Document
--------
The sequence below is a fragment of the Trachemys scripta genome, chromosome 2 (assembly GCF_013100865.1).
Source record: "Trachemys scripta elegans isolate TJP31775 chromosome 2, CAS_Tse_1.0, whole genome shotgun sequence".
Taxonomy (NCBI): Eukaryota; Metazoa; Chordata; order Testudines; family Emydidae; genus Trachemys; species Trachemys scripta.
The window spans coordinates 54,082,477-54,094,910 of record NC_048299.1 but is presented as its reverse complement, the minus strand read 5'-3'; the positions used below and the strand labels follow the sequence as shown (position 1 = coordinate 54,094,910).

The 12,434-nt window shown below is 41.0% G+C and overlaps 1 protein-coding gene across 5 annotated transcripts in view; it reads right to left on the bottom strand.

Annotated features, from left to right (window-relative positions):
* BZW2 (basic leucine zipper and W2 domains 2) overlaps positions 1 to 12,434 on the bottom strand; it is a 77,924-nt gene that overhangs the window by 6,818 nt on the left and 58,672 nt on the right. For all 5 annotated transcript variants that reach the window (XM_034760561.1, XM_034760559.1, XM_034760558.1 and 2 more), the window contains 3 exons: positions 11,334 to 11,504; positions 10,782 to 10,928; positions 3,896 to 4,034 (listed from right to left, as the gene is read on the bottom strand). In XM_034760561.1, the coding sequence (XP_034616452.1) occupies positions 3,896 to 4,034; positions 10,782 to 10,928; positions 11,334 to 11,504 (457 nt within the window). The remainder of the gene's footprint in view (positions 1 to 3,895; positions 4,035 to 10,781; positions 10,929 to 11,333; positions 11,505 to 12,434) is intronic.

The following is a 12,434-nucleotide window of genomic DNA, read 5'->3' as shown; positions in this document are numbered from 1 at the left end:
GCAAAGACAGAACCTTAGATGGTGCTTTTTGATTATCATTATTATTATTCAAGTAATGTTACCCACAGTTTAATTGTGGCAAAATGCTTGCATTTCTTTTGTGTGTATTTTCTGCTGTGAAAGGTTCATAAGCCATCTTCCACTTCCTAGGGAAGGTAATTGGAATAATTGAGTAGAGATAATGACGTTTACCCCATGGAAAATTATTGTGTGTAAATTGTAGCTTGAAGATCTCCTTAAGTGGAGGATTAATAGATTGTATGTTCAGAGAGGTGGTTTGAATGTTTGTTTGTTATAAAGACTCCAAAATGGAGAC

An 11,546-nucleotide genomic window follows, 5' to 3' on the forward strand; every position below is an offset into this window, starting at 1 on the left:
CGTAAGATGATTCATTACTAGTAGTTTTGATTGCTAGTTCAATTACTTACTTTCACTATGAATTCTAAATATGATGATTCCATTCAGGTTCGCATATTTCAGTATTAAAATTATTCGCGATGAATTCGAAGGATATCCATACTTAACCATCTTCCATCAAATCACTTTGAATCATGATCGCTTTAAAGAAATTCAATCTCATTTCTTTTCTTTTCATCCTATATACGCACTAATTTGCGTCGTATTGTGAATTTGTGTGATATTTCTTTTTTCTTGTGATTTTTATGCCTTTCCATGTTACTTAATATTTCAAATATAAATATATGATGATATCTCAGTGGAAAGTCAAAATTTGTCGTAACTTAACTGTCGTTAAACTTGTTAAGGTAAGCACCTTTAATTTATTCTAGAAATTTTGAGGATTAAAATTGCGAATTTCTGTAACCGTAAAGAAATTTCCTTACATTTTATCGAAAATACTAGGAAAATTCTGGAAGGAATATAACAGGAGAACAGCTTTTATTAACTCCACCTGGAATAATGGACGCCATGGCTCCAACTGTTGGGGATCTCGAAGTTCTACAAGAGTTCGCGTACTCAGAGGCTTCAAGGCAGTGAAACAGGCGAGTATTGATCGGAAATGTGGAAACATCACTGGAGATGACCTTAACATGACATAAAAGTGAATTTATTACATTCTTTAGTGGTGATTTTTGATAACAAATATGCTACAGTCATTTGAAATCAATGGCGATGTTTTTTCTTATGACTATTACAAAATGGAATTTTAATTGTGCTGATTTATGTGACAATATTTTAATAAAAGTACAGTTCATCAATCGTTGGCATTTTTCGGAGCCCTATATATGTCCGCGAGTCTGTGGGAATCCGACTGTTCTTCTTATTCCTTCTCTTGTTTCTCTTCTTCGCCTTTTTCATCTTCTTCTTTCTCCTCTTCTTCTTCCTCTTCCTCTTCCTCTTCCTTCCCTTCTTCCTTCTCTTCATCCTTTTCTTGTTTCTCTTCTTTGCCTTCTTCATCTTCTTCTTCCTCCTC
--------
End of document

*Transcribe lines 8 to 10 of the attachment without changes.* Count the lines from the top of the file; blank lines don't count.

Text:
The following is a 12,434-nucleotide window of genomic DNA, read 5'->3' as shown; positions in this document are numbered from 1 at the left end:
GCAAAGACAGAACCTTAGATGGTGCTTTTTGATTATCATTATTATTATTCAAGTAATGTTACCCACAGTTTAATTGTGGCAAAATGCTTGCATTTCTTTTGTGTGTATTTTCTGCTGTGAAAGGTTCATAAGCCATCTTCCACTTCCTAGGGAAGGTAATTGGAATAATTGAGTAGAGATAATGACGTTTACCCCATGGAAAATTATTGTGTGTAAATTGTAGCTTGAAGATCTCCTTAAGTGGAGGATTAATAGATTGTATGTTCAGAGAGGTGGTTTGAATGTTTGTTTGTTATAAAGACTCCAAAATGGAGAC

An 11,546-nucleotide genomic window follows, 5' to 3' on the forward strand; every position below is an offset into this window, starting at 1 on the left: